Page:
Oh that’s gentle satire. There’s a lot of nonsense in contemporary art, but there is some that is breathtaking. I saw the Rachel Whiteread’s doll houses; they are beautiful. You don’t know why it works, why it touches you, but it does. And Antony Gormley, when he had all the figures on the rooftops in London. And when you stood on the balcony of the Haywood Gallery, they were all looking at you. You were in the centre of this vast circle and it was amazing.

13638462When people in the book encounter the artworks, their reaction and feelings are articulated in detail. What they are actually looking at – the art – less so. Is there a danger that if you describe the works too clearly they’ll fall short of the supposed response?

It’s purposely suggestive. I don’t want people to see it. Once people see it it’s concrete and it’s done. It’s never going to be unseen. It’s like what I said about Rachel Whiteread’s doll houses – you don’t know why you’re reacting. Why should you? What is it about them? I could describe them all day but you’re not going to get the emotion until you see them yourself.

So I thought, hint at the art. The thing that is really important about good art is how you feel. To me it is always a surprise. So that was what I was concerned with. I suggest enough to show I’m not playing around. I’m serious that they’ve come together and made this art, something that is bigger than both of them, which, frankly, is also what a relationship is.

Is there anything that visual art can do that literature can’t?

Nope – literature can do anything. Nope. Nope. Nope. Any art can do anything. I tend to respond more to literature and music, but that doesn’t mean that I’m right or wrong. It’s just what I’m responding to. Literature can do the same thing. It’s just how it does it and what affects you the most. It’s a personal thing.

You seem to love writing dialogue, but what is the heavy lifting when it comes to writing a novel?

One of the hardest things to do is the passage of time. Just those simplest links I have to really work at. Things like, ‘Later that day…’ I know I’m not alone in this. Otherwise I end up writing a book that happens in this long, continuous, unbroken thing. I have done that. So I work on shifts in time. I worked on that in The Crane Wife. I faced it head on, but it’s not something I naturally do. But that’s a quirk. Every writer will have something that they’re less comfortable with.

As someone who has had great success writing for the young adult market and whose latest novel is pitched for a slightly older reader, what’s the difference between a YA novel and a novel for adults?

There’s obviously no rule, and there’s a million exceptions to every definition. I’ve always thought it is how you experience the novel. But if you are reading it and feeling your teenage self right then, then it’s probably a YA novel. And if you experience it as an adult, even if it has a teenage protagonist, it is an adult novel. And there’s probably exceptions to that. Basically, you know it when you see it.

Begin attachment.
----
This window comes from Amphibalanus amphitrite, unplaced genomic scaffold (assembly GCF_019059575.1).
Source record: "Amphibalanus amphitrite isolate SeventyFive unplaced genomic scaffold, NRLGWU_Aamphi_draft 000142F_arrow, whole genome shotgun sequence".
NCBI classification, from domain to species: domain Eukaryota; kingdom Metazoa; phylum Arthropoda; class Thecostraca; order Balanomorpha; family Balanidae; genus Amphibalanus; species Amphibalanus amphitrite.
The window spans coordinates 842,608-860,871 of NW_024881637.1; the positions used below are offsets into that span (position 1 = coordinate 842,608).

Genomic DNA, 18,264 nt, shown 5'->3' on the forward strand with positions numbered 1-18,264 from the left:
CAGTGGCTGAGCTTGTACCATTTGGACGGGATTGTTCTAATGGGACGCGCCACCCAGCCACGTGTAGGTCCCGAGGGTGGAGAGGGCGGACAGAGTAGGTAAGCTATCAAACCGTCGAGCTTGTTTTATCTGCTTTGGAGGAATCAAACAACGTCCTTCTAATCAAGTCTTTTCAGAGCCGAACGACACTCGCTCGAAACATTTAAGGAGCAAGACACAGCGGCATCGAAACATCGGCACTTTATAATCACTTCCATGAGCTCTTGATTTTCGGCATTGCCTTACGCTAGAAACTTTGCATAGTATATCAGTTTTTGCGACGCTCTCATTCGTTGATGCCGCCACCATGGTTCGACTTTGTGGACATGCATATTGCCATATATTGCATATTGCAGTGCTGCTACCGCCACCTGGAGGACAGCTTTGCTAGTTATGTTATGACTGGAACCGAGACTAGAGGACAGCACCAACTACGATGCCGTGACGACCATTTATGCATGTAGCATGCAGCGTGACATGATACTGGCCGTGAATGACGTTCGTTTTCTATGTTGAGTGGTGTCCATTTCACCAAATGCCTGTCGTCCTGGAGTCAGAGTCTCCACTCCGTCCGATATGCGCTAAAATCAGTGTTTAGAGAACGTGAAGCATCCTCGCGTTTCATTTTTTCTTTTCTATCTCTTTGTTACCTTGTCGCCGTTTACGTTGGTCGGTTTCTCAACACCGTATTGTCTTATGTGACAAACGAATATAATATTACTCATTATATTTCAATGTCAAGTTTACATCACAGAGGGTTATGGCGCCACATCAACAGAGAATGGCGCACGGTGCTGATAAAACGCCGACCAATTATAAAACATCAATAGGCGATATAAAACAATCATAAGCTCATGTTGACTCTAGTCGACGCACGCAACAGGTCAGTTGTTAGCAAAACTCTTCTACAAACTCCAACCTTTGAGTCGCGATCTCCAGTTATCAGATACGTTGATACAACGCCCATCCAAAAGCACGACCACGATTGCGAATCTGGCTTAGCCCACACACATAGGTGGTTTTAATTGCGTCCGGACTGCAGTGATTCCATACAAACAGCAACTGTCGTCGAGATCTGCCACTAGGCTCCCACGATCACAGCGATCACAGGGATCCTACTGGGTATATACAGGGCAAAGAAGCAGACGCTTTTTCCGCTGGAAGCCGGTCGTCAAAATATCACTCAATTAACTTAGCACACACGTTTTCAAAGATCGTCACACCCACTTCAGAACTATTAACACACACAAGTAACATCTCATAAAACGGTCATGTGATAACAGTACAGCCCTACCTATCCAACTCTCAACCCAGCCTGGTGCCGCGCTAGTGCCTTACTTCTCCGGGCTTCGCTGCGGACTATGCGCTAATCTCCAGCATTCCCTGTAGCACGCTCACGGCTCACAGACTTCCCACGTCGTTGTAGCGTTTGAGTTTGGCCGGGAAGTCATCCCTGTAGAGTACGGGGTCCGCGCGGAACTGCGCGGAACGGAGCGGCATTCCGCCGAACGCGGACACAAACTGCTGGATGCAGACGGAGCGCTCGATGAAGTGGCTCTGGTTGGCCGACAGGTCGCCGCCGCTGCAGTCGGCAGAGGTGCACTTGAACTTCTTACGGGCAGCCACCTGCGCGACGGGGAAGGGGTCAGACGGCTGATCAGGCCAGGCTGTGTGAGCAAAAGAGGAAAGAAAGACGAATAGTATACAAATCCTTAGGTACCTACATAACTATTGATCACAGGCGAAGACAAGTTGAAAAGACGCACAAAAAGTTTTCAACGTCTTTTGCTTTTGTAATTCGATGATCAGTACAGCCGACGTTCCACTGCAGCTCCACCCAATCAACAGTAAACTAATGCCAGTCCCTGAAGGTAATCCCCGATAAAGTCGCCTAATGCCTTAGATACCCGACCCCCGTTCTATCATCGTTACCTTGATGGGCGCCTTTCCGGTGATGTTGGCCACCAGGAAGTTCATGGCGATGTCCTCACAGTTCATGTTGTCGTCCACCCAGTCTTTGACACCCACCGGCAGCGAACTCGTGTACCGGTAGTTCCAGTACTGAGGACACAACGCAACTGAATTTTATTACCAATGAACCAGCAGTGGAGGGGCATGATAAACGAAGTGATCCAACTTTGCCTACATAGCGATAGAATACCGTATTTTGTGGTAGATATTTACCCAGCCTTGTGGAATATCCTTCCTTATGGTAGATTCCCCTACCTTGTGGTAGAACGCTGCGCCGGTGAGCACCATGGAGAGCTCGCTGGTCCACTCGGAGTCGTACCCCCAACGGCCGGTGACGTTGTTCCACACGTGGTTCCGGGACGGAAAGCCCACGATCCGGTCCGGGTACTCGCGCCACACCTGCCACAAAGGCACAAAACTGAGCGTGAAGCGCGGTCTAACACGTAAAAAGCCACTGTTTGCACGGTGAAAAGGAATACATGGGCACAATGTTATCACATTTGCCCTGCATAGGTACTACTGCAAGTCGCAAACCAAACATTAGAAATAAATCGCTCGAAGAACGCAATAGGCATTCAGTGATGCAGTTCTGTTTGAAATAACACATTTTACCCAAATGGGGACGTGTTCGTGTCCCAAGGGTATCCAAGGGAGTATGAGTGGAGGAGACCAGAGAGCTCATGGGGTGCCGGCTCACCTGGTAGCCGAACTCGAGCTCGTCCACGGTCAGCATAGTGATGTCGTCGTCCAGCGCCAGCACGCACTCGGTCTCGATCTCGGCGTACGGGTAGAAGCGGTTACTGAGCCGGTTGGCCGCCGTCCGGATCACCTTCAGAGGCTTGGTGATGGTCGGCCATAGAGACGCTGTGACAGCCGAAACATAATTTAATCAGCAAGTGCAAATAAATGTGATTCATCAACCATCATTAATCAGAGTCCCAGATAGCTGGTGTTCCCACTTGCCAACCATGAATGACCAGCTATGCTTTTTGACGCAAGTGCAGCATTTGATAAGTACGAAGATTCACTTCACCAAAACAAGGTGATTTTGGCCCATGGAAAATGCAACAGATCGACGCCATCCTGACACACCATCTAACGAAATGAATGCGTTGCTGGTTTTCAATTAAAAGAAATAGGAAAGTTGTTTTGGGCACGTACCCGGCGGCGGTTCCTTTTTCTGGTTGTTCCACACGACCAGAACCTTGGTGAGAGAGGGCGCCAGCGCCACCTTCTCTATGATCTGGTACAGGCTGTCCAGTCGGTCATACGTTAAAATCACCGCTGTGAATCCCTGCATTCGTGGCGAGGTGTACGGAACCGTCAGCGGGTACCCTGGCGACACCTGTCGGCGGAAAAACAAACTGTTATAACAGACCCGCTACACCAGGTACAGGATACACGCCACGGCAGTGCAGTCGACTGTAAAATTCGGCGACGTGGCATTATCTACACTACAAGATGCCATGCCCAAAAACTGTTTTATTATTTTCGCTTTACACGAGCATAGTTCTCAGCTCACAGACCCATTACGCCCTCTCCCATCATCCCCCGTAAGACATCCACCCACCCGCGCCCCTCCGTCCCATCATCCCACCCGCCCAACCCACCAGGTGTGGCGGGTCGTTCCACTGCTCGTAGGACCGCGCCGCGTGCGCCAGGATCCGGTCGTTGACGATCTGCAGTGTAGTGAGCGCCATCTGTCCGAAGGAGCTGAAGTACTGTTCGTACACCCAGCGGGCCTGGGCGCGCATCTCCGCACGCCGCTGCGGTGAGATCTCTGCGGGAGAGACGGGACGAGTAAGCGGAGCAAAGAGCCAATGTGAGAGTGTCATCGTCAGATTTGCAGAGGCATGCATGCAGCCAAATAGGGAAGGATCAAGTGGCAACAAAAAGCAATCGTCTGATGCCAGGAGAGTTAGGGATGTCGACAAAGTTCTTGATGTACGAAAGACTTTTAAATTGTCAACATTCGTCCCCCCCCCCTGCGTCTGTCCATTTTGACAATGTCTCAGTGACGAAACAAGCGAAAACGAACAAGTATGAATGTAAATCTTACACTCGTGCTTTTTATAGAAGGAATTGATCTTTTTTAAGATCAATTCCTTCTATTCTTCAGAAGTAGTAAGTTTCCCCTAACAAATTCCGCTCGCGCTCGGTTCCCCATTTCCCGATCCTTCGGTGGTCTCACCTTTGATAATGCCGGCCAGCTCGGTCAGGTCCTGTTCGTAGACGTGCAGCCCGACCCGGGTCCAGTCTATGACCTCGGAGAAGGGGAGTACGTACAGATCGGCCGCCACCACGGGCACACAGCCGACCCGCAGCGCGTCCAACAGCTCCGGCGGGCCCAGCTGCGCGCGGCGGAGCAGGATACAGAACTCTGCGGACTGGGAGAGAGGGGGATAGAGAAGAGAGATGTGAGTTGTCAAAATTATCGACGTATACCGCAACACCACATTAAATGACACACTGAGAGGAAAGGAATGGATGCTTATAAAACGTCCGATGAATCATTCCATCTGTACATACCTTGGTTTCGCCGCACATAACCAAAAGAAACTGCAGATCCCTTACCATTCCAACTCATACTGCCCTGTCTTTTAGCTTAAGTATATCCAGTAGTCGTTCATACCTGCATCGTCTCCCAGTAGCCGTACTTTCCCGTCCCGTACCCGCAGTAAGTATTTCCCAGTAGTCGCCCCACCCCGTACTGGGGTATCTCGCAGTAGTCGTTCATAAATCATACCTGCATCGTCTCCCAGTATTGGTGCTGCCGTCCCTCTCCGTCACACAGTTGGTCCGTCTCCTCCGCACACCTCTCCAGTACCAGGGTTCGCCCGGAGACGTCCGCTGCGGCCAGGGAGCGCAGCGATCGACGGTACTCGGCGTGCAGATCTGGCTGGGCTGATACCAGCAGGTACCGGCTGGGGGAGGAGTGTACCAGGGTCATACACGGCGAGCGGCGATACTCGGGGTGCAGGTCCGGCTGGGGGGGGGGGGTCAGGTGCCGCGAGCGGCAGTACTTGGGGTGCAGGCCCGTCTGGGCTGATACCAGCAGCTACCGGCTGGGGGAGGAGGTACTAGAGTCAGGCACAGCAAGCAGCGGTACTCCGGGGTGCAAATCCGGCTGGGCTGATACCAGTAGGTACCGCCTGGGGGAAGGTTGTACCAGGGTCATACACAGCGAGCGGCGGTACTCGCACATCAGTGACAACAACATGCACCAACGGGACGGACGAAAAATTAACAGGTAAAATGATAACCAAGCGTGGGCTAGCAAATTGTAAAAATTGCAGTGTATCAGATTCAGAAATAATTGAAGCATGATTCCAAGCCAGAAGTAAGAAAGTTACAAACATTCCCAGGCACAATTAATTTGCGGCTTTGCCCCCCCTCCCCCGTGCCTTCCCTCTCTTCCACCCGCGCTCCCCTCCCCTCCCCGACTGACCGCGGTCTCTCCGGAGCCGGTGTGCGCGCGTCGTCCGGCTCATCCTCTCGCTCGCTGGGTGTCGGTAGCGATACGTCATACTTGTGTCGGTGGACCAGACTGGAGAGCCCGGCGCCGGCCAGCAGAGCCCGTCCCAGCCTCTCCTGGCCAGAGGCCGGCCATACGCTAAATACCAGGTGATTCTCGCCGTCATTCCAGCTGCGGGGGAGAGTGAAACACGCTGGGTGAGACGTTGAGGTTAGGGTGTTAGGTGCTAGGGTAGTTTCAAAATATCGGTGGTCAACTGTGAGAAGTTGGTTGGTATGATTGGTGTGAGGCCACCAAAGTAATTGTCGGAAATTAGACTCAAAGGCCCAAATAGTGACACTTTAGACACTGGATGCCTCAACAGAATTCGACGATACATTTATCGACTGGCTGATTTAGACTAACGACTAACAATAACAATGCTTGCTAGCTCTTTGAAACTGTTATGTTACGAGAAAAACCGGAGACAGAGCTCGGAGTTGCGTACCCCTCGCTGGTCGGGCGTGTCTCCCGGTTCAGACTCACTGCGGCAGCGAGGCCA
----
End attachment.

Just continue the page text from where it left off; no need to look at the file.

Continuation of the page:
I feel The Crane Wife tries to impress upon us that the extraordinary is all around. Things that we dismiss as everyday are actually full of wonder. Am I imagining that or is this something you were trying to communicate?

That’s totally what I’m after. That we exist is ludicrous. And yet we do. The capability that I have to move the muscles in my mouth to speak these words that we both agree have a meaning, is extraordinary. It’s impossible that it happens. Impossible.

In The Crane Wife everything is explainable if you want it to be except one thing, because there are inexplicable things in life. You are never going to be able to explain and figure out everything. So we make meanings for these gaps that aren’t necessarily satisfactory because we have to. That is how we live our lives, by telling stories about ourselves.

So do you think that explanations can diminish things, make them concrete and small?

We have to have stories or it will kill us. My long standing theory is that sentience is an evolutionary accident. It has huge evolutionary advantages to be aware of yourself, but it came with this enormous baggage that we weren’t ready for. We weren’t ready for death, so we invented religion. We weren’t ready for life, so we invented comedy. We just weren’t ready for it. But we are resilient, and we’ve evolved and found a way.

It’s impossible to think about death – to know you are going to die – so we’ve had to find a way to live with the impossible. And that’s where stories come from – they let you deal with the impossible, they let you live without having to spend every moment in waking terror.

What extraordinary things have happened to you today?

Sometimes it’s just waking up. Choking down burnt French Toast. Meeting a really shy kid who couldn’t say anything. Just that a story that I wrote for myself, that I wrote in front of a computer over a long long time, has somehow made it into this kid’s life and he’s really enjoyed it so much he wants to meet me, but he’s so shy he can barely say anything beyond his name. That’s extraordinary. Human connection – even a little one like that – is amazing.

The Crane Wife is out now in hardback and ebook editions.